Starting a new job can feel like the first day at a new school. You don't know anyone, you're completely clueless about the unspoken rules of the place, and social rejection could really hamper your performance. Your clothes convey a lot about you so you want to get it right.
No one has an unlimited clothing budget so you can't fill your closet with new clothes before you start your new job. Especially if you've been out of work for a while. But even if you're just moving from one job to another, you don't want to buy an entirely new wardrobe before you get the lay of the land at your new gig.
Even in a bad economy, it's still possible to land a new job. And you still need to dress the part if you're working remotely. (It's all about the video chat these days.)
You can start figuring out the office dress code during your job interview. You might be so focused on making a good impression that you don't pay attention to what everyone else is wearing. But try to form a mental picture while you're telling them what you would do if you found a spider in your kitchen - a real interview question, by the way.
If someone put on a necktie or jacket to interview you (especially if it was via video chat), that definitely sends a message about how formally your new co-workers dress.
Do Your Research
Be sure to ask Human Resources or your new boss what the office dress code is. Since 'business casual" means different things to different people, they may not be especially helpful, but it's a good place to start. Search online for photos of employees. The company's website or annual report may feature actual employees. I once appeared in my employer's annual report pretending to type and scowling about being dragged away from my desk in the middle of a hugely important project. But even my colleague who actually wanted to be there was dressed in one of his usual outfits, so you could definitely judge office dress code from similar photos.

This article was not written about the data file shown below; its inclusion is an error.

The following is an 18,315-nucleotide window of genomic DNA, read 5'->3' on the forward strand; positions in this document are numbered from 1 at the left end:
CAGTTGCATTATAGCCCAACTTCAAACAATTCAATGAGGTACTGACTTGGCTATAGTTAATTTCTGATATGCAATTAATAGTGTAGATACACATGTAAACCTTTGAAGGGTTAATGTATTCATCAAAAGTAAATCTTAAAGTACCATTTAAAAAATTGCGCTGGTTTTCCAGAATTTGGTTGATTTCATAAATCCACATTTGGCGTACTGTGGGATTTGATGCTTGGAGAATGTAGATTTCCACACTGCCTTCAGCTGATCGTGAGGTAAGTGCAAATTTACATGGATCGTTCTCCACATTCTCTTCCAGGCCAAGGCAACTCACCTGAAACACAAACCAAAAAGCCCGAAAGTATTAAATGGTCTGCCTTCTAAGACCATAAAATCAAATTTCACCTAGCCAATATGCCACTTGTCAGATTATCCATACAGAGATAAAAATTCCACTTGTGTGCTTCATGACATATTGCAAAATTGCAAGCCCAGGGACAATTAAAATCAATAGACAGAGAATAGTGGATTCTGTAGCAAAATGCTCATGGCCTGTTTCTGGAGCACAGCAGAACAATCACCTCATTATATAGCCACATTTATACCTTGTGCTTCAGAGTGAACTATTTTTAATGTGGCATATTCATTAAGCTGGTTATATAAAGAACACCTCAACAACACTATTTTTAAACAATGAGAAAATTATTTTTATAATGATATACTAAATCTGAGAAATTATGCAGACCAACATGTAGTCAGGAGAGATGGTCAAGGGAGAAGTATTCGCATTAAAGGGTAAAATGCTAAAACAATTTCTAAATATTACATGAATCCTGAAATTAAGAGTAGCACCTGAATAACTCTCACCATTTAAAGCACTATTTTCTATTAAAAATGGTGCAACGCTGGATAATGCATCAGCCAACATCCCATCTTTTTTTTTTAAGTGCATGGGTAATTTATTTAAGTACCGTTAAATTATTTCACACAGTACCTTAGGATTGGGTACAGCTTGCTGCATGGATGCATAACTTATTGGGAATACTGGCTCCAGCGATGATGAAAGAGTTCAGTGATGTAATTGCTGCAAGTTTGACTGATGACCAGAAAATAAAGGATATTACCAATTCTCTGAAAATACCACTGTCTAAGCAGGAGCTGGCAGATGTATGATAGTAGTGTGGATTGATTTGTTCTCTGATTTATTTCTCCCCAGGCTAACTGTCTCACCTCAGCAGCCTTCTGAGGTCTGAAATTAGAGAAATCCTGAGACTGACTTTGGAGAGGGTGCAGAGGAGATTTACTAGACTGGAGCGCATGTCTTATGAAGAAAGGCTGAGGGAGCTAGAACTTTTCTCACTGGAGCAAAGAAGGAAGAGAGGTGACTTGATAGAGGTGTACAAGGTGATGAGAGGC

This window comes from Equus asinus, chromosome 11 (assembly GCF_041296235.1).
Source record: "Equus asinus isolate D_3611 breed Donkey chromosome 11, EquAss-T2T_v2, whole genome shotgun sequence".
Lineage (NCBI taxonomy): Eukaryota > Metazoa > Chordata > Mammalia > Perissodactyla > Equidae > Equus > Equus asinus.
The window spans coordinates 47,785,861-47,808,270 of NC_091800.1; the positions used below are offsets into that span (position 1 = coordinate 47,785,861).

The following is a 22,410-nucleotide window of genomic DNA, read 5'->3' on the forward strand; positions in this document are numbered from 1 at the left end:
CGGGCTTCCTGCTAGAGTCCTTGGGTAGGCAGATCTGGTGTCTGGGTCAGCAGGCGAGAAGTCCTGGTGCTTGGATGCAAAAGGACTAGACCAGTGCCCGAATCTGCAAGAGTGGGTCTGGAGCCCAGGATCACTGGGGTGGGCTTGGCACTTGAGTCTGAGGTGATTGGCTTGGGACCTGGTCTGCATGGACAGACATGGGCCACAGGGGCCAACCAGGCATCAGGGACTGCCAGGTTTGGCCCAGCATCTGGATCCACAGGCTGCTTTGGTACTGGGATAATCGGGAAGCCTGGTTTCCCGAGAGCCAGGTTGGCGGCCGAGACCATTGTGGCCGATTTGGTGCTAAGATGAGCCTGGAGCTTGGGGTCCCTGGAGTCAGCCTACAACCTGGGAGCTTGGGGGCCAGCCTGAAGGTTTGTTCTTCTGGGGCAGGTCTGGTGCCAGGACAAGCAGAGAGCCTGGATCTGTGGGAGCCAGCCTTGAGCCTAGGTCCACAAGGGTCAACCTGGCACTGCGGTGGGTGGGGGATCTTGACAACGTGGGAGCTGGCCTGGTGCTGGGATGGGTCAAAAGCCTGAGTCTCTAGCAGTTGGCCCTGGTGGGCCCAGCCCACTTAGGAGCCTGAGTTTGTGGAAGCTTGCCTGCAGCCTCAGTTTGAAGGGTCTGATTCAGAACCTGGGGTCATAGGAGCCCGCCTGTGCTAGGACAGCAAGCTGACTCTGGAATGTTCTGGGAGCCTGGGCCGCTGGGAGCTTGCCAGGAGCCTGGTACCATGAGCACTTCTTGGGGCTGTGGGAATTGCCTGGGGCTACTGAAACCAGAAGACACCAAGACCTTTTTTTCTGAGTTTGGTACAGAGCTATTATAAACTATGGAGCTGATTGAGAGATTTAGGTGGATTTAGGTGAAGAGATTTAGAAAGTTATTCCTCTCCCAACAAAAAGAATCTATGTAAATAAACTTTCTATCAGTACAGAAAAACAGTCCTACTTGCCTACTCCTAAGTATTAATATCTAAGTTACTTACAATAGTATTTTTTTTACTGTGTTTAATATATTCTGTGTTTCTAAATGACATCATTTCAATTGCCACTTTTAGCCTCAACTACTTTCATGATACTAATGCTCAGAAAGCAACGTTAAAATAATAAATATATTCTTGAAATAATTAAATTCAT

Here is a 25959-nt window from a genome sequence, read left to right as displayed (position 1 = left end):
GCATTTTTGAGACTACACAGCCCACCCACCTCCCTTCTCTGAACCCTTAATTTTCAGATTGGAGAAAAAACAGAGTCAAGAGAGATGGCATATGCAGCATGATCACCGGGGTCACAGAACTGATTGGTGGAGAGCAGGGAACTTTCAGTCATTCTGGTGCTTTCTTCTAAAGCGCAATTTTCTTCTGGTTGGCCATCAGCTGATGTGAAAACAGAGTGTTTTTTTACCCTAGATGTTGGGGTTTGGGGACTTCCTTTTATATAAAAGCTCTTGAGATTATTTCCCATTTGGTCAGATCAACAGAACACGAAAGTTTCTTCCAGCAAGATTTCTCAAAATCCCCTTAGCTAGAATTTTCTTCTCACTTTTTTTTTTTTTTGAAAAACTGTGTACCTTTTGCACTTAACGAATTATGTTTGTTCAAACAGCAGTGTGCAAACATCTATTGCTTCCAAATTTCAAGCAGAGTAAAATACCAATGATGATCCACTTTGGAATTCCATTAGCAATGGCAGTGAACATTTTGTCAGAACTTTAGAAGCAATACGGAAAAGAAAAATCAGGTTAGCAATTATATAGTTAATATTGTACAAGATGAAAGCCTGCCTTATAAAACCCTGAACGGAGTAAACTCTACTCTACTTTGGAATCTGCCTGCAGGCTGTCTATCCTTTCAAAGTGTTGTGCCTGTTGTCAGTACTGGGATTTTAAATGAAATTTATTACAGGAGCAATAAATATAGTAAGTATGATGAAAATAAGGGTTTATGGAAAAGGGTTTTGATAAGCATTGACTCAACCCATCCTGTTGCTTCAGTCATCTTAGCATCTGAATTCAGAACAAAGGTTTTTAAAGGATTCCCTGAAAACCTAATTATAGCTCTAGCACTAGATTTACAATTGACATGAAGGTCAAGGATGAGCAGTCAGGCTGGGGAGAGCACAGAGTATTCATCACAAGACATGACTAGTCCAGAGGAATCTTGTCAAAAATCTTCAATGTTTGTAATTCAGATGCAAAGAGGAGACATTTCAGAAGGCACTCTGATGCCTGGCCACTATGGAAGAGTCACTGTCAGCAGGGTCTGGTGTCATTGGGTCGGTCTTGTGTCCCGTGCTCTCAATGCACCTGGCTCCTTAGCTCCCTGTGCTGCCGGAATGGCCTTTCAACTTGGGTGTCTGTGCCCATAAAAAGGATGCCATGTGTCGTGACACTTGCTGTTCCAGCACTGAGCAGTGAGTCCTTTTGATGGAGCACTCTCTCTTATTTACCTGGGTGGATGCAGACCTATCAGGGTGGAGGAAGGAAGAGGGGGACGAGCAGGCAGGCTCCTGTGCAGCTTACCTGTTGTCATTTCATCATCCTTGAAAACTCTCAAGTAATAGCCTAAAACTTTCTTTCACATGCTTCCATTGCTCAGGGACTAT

Your Day 1 Outfit
With any work outfit, you want to show how well you can conform while still maintaining your individuality. On your first day, you want to lean into the conformity part of that. Think basic and generic. Black and Navy are always safe choices. Rich yet subtle colors like Sangria and Cobalt Blue also work well. Save brighter shades like Lagoon or Chartreuse for later in the week.
Day 2 and Beyond
Once you've gotten a feel for your new office environment, you can start injecting personality into your work wardrobe. By the time you receive your first paycheck, you'll know exactly which pieces in your closet will remain in heavy rotation and what new clothes you need.
Of course, if you work remotely at first and then start working in an office later, you'll have a second first day ahead of you. Your new colleagues may be a lot more dressed up in person. Or your new company might adjust their dress code to be more casual once everyone goes back to wearing shoes every day. In that case, you should be prepared to make the necessary adjustments.